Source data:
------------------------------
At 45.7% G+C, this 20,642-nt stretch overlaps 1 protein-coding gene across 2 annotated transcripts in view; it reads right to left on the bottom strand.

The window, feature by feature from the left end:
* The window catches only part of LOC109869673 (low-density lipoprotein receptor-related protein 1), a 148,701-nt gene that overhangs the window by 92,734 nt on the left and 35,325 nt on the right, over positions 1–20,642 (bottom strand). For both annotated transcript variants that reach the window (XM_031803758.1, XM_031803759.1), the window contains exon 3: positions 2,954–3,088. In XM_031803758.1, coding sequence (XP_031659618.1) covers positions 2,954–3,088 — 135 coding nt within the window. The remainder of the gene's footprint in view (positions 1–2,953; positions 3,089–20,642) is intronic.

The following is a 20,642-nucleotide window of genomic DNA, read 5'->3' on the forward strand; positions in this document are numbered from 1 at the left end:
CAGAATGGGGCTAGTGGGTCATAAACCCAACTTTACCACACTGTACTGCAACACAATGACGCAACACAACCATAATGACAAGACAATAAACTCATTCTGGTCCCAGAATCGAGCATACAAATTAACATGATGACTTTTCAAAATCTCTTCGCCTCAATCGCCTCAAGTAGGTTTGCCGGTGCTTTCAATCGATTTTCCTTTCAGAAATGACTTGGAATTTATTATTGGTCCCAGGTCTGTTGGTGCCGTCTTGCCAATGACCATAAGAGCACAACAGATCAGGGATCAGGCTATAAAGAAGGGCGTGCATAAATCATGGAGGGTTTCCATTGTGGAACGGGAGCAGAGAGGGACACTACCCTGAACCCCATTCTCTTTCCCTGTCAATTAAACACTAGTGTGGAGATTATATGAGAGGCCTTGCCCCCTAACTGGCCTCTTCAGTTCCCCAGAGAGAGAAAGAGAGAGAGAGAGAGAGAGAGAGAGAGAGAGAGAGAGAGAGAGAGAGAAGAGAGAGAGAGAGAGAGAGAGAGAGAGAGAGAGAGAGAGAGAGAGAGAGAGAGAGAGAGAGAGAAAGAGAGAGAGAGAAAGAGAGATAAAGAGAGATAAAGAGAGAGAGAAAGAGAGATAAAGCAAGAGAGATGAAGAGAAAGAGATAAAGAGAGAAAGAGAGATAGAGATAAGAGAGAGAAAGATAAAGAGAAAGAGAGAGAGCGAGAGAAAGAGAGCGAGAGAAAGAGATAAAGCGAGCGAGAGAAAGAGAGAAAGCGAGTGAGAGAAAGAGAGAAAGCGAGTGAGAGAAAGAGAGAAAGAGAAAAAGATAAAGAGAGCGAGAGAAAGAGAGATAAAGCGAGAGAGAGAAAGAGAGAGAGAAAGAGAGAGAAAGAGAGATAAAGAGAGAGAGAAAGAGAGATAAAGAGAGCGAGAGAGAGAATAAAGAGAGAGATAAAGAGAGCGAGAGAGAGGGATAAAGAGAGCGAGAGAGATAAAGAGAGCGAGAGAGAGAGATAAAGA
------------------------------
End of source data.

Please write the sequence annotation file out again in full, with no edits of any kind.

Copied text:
At 45.7% G+C, this 20,642-nt stretch overlaps 1 protein-coding gene across 2 annotated transcripts in view; it reads right to left on the bottom strand.

The window, feature by feature from the left end:
* The window catches only part of LOC109869673 (low-density lipoprotein receptor-related protein 1), a 148,701-nt gene that overhangs the window by 92,734 nt on the left and 35,325 nt on the right, over positions 1–20,642 (bottom strand). For both annotated transcript variants that reach the window (XM_031803758.1, XM_031803759.1), the window contains exon 3: positions 2,954–3,088. In XM_031803758.1, coding sequence (XP_031659618.1) covers positions 2,954–3,088 — 135 coding nt within the window. The remainder of the gene's footprint in view (positions 1–2,953; positions 3,089–20,642) is intronic.

The following is a 20,642-nucleotide window of genomic DNA, read 5'->3' on the forward strand; positions in this document are numbered from 1 at the left end:
CAGAATGGGGCTAGTGGGTCATAAACCCAACTTTACCACACTGTACTGCAACACAATGACGCAACACAACCATAATGACAAGACAATAAACTCATTCTGGTCCCAGAATCGAGCATACAAATTAACATGATGACTTTTCAAAATCTCTTCGCCTCAATCGCCTCAAGTAGGTTTGCCGGTGCTTTCAATCGATTTTCCTTTCAGAAATGACTTGGAATTTATTATTGGTCCCAGGTCTGTTGGTGCCGTCTTGCCAATGACCATAAGAGCACAACAGATCAGGGATCAGGCTATAAAGAAGGGCGTGCATAAATCATGGAGGGTTTCCATTGTGGAACGGGAGCAGAGAGGGACACTACCCTGAACCCCATTCTCTTTCCCTGTCAATTAAACACTAGTGTGGAGATTATATGAGAGGCCTTGCCCCCTAACTGGCCTCTTCAGTTCCCCAGAGAGAGAAAGAGAGAGAGAGAGAGAGAGAGAGAGAGAGAGAGAGAGAGAGAGAGAGAAGAGAGAGAGAGAGAGAGAGAGAGAGAGAGAGAGAGAGAGAGAGAGAGAGAGAGAGAGAGAGAGAAAGAGAGAGAGAGAAAGAGAGATAAAGAGAGATAAAGAGAGAGAGAAAGAGAGATAAAGCAAGAGAGATGAAGAGAAAGAGATAAAGAGAGAAAGAGAGATAGAGATAAGAGAGAGAAAGATAAAGAGAAAGAGAGAGAGCGAGAGAAAGAGAGCGAGAGAAAGAGATAAAGCGAGCGAGAGAAAGAGAGAAAGCGAGTGAGAGAAAGAGAGAAAGCGAGTGAGAGAAAGAGAGAAAGAGAAAAAGATAAAGAGAGCGAGAGAAAGAGAGATAAAGCGAGAGAGAGAAAGAGAGAGAGAAAGAGAGAGAAAGAGAGATAAAGAGAGAGAGAAAGAGAGATAAAGAGAGCGAGAGAGAGAATAAAGAGAGAGATAAAGAGAGCGAGAGAGAGGGATAAAGAGAGCGAGAGAGATAAAGAGAGCGAGAGAGAGAGATAAAGA